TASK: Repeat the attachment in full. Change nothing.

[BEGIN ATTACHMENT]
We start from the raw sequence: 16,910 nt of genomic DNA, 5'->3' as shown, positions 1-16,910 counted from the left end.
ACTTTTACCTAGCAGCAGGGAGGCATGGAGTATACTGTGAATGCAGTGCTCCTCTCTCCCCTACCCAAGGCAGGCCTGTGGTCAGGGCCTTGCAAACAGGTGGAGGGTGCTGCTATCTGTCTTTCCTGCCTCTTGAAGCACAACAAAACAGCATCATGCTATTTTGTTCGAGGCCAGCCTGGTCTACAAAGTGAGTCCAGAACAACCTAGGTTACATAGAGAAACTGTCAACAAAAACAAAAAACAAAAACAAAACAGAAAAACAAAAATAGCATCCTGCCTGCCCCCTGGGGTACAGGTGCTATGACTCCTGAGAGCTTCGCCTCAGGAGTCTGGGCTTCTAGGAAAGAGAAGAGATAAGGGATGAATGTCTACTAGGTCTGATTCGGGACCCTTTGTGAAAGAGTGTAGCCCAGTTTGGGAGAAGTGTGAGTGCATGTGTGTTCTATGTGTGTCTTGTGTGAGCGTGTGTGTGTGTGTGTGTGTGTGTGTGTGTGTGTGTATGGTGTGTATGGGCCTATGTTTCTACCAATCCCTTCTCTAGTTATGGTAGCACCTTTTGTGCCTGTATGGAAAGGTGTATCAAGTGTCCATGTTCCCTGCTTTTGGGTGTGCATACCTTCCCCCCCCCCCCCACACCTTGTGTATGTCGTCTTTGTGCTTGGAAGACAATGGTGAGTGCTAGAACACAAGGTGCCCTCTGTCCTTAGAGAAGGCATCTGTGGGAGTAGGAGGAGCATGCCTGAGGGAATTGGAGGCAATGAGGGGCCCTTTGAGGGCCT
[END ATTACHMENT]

We start from the raw sequence: 16,910 nt of genomic DNA, 5'->3' as shown, positions 1-16,910 counted from the left end.
ACTTTTACCTAGCAGCAGGGAGGCATGGAGTATACTGTGAATGCAGTGCTCCTCTCTCCCCTACCCAAGGCAGGCCTGTGGTCAGGGCCTTGCAAACAGGTGGAGGGTGCTGCTATCTGTCTTTCCTGCCTCTTGAAGCACAACAAAACAGCATCATGCTATTTTGTTCGAGGCCAGCCTGGTCTACAAAGTGAGTCCAGAACAACCTAGGTTACATAGAGAAACTGTCAACAAAAACAAAAAACAAAAACAAAACAGAAAAACAAAAATAGCATCCTGCCTGCCCCCTGGGGTACAGGTGCTATGACTCCTGAGAGCTTCGCCTCAGGAGTCTGGGCTTCTAGGAAAGAGAAGAGATAAGGGATGAATGTCTACTAGGTCTGATTCGGGACCCTTTGTGAAAGAGTGTAGCCCAGTTTGGGAGAAGTGTGAGTGCATGTGTGTTCTATGTGTGTCTTGTGTGAGCGTGTGTGTGTGTGTGTGTGTGTGTGTGTGTGTGTGTATGGTGTGTATGGGCCTATGTTTCTACCAATCCCTTCTCTAGTTATGGTAGCACCTTTTGTGCCTGTATGGAAAGGTGTATCAAGTGTCCATGTTCCCTGCTTTTGGGTGTGCATACCTTCCCCCCCCCCCCCACACCTTGTGTATGTCGTCTTTGTGCTTGGAAGACAATGGTGAGTGCTAGAACACAAGGTGCCCTCTGTCCTTAGAGAAGGCATCTGTGGGAGTAGGAGGAGCATGCCTGAGGGAATTGGAGGCAATGAGGGGCCCTTTGAGGGCCT